Valproic acid reduces neuritic plaque formation and improves learning deficits in APPSwe/PS1A246E transgenic mice via preventing the prenatal hypoxia-induced down-regulation of neprilysin

Zheng Wang, Xiao Jie Zhang, Ting Li, Jia Li, Yu Tang, Weidong Le

Research output: Contribution to journalArticle

28 Scopus citations

Abstract

Aims: Previously, we have documented that prenatal hypoxia can aggravate the cognitive impairment and Alzheimer's disease (AD) neuropathology in APPSwe/PS1A246E (APP/PS1) transgenic mice, and valproic acid (VPA) can prevent hypoxia-induced down-regulation of β-amyloid (Aβ) degradation enzyme neprilysin (NEP) in primary neurons. In this study, we have investigated the molecular mechanisms of VPA's anti-AD effects and found that VPA can reduce the prenatal hypoxia-induced neuritic plaque formation and improve the learning deficits in the AD mouse model. Methods: The pregnant APP/PS1 transgenic mice were exposed in a hypobaric chamber. Neuritic plaque staining, Morris water maze, and enzyme-linked immunosorbent assay (ELISA) were used to detect the effects of VPA on Aβ neuropathology, learning, and memory. Chromatin immunoprecipitation (ChIP) assays and real-time PCR (RT-PCR) were used to determine the effect of VPA on the histone3 acetylation (H3-Ace). Results: We found that VPA can inhibit neuritic plaque formation and improve the learning and memory in the prenatal hypoxic APP/PS1 transgenic mice. In addition, VPA treatment can decrease the soluble and insoluble Aβ42 levels and increase the NEP expression via up-regulation of H3-Ace in the APP/PS1 transgenic mice. Conclusion: Valproic acid is able to attenuate the prenatal hypoxia-induced Aβ neuropathology and learning and memory deficits via inhibiting the activation of histone deacetylase 1 (HDAC1), preventing the decrease in H3-Ace in the NEP promoter regions and reducing the down-regulation of NEP.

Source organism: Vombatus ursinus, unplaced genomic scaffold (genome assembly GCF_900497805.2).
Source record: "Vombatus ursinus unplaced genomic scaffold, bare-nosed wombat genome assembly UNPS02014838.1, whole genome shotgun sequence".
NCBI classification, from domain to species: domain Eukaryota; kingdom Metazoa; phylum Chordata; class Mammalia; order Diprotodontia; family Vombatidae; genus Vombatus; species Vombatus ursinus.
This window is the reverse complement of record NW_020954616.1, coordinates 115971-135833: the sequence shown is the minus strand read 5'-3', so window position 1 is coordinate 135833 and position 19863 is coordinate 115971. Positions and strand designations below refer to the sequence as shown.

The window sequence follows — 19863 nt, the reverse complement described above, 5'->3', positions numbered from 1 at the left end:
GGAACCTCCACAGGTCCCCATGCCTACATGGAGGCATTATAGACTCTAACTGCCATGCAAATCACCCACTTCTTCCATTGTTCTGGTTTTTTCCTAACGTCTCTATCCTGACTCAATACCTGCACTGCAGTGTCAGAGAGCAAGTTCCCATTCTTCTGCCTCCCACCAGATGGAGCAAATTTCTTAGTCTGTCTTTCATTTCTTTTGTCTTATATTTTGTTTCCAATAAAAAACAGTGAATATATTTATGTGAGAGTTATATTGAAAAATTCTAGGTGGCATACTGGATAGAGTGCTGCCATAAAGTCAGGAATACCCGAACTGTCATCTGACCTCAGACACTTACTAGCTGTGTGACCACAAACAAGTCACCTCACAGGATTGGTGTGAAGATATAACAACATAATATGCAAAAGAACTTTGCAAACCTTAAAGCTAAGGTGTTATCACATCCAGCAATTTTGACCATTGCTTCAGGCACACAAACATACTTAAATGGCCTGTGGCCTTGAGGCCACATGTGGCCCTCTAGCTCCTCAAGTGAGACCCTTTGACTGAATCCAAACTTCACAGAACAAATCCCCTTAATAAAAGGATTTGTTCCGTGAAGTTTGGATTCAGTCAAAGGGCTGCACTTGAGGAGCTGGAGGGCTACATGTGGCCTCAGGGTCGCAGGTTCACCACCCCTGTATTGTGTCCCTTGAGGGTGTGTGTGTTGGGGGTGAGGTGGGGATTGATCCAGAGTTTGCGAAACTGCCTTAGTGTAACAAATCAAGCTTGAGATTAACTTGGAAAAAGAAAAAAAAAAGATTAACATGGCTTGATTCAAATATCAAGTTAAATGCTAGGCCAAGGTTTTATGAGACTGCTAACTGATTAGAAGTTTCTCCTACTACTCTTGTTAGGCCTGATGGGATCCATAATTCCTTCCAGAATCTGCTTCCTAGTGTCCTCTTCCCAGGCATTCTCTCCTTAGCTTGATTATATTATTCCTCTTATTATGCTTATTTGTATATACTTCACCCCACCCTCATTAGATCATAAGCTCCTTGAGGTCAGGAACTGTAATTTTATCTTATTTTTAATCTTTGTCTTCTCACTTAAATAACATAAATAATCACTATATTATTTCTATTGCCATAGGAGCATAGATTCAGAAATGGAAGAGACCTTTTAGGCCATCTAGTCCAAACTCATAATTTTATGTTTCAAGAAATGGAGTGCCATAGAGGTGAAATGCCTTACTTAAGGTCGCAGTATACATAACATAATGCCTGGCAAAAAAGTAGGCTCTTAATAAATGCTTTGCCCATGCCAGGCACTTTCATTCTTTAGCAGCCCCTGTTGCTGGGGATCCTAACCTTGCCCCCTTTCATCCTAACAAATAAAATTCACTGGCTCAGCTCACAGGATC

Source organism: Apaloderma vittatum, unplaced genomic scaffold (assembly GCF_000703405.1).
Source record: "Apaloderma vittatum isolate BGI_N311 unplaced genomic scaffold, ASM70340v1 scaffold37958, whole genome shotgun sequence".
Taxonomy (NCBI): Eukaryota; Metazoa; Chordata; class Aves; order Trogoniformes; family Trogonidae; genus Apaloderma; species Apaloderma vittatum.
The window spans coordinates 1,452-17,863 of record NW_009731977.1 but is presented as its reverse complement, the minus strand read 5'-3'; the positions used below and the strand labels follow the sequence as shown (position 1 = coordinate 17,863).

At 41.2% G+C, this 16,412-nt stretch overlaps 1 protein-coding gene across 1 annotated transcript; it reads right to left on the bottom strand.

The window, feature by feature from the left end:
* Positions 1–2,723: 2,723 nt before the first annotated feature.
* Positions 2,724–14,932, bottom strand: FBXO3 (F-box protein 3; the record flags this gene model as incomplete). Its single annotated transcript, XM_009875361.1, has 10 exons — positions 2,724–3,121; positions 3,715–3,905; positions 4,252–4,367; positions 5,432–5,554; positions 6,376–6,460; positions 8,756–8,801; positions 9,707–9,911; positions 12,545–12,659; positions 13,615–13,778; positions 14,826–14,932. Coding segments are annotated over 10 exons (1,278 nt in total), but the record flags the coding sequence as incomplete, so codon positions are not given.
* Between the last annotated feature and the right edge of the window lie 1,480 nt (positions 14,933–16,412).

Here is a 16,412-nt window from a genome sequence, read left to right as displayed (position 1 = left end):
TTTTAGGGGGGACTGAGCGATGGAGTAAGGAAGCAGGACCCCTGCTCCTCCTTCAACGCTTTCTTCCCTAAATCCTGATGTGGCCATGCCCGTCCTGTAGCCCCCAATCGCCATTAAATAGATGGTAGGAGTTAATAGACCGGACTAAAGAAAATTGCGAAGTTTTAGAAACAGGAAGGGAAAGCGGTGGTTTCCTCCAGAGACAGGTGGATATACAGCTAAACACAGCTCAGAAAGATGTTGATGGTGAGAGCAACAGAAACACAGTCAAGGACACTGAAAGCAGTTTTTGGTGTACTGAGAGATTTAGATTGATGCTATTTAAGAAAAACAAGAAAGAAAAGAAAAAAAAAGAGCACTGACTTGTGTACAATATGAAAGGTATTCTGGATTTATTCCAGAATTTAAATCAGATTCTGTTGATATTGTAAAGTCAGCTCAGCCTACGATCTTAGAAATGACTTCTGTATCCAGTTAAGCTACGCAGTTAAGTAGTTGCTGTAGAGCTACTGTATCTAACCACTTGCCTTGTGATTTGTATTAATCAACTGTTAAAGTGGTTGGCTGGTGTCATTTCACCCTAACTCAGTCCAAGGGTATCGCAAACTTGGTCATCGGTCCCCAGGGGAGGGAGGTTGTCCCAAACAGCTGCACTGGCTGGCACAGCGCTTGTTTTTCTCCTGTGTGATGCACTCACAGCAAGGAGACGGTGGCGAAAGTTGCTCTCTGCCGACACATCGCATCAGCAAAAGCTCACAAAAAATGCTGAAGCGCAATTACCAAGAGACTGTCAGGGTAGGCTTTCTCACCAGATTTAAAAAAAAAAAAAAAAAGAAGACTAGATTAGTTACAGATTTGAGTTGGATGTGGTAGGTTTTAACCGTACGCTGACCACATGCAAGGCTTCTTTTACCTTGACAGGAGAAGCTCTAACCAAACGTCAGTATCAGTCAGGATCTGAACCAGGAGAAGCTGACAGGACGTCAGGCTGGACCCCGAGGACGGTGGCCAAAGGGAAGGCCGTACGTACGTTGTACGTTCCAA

Original languageEnglish (US)
Pages (from-to)209-217
Number of pages9
JournalCNS Neuroscience and Therapeutics
Volume20
Issue number3
DOIs
StatePublished - Mar 2014

Keywords

  • Alzheimer's Disease
  • Neprilysin
  • Prenatal Hypoxia
  • Valproic Acid

ASJC Scopus subject areas

  • Pharmacology (medical)
  • Physiology (medical)
  • Psychiatry and Mental health
  • Pharmacology

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